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New homeowners are getting rushed into buying a home, and 75% of them feel they got a raw deal

February 9, 2022, 9:04 PM UTC

The pandemic-era housing market is pressuring homeseekers into buying houses fast to beat the competition. But those snap decisions are leaving new homeowners with major regrets.

About 75% of recent homebuyers have regrets about their new homes, according to a new survey from Zillow. And the top regret is unplanned work or maintenance on new properties.

A frantic housing market with low inventory and sky-high prices is pushing many prospective buyers to make decisions more quickly than they are comfortable with. And many new homeowners are now saddled with homes that need more care than they had been prepared to give, both psychologically and financially.

“The pandemic-driven feeding frenzy in the for-sale market added challenges for buyers, especially those purchasing for the first time,” Zillow population scientist Manny Garcia said in a press release. “This research suggests many of those buyers ended up in a home that was less than ideal.”

Zillow interviewed more than 2,000 people across the country, all of whom had either purchased a home in the past two years, or were planning on doing so within the next 12 months.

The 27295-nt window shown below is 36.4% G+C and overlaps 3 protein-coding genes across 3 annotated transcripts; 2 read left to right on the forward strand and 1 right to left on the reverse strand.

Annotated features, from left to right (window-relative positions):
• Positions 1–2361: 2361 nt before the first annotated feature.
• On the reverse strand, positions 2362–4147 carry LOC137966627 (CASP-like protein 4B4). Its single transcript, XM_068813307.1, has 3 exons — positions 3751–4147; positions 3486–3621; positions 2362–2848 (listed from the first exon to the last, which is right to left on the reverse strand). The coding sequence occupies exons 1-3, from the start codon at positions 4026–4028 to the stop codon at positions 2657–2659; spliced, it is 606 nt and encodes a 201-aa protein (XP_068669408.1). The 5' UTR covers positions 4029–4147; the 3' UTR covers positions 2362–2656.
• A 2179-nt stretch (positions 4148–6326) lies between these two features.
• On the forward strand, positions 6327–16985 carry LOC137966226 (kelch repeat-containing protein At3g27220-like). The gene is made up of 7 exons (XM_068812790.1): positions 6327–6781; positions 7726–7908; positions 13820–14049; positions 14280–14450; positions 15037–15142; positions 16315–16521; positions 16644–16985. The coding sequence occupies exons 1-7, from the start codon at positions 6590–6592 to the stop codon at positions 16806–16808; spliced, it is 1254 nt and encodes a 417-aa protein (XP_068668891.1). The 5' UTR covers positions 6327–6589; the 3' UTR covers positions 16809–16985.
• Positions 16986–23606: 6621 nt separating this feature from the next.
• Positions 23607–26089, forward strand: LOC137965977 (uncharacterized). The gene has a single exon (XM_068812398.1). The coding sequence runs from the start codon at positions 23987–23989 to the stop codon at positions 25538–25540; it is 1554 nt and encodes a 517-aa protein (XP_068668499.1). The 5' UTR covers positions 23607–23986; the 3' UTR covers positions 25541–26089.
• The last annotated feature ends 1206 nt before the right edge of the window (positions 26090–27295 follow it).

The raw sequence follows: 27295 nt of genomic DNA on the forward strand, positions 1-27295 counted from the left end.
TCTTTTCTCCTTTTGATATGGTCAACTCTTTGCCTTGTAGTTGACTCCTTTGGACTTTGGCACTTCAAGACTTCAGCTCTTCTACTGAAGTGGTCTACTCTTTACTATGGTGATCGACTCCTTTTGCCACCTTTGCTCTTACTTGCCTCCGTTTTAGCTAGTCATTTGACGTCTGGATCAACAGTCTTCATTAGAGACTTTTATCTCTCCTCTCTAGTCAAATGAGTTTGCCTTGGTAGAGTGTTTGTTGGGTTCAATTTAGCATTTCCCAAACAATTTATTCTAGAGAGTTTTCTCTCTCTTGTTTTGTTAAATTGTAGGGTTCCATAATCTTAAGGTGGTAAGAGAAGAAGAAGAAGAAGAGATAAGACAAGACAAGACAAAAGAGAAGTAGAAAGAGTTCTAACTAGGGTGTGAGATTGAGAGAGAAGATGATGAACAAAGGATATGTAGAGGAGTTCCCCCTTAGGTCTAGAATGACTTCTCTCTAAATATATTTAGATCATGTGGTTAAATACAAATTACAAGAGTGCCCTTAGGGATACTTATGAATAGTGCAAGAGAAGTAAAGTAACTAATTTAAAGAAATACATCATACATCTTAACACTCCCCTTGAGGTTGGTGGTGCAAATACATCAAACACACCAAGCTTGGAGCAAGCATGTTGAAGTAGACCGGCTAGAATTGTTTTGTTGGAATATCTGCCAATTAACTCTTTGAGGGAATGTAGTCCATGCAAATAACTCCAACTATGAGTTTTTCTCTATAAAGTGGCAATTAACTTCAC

As for regrets about the home buying experience itself, nearly three quarters of home owners said they should have spent more time searching and evaluating different options.

The COVID pandemic has driven the real estate market through the roof. Home prices are at all-time highs, and the inventory of new homes listed is at an all-time low. And in the middle of a supply crunch, demand is rising fast as a large cohort of millennials begin to age into their prime home-buying years.

The combination of high demand and low supply is fueling some of the highest home prices in decades. The fierce competition means that people are scooping up houses as soon as they can find them, with homes selling on average 29 days faster than the pre-pandemic pace.  

The intense pressure of today’s housing market is taking its toll on homeseekers. The Zillow survey found that “buyer burnout” is affecting 72% of prospective homeowners today, who feel the need to take periodic breaks from a numbing and disheartening process. 

Mortgage rates are expected to rise over the next few months as the Fed has signaled that it will raise interest rates in the spring, which would help cool down the hot housing market. However, supply chain snafus for resin and lumber are expected to keep inventory low. And because of inflation, home prices are likely to keep rising in 2022, albeit at a slower rate. 

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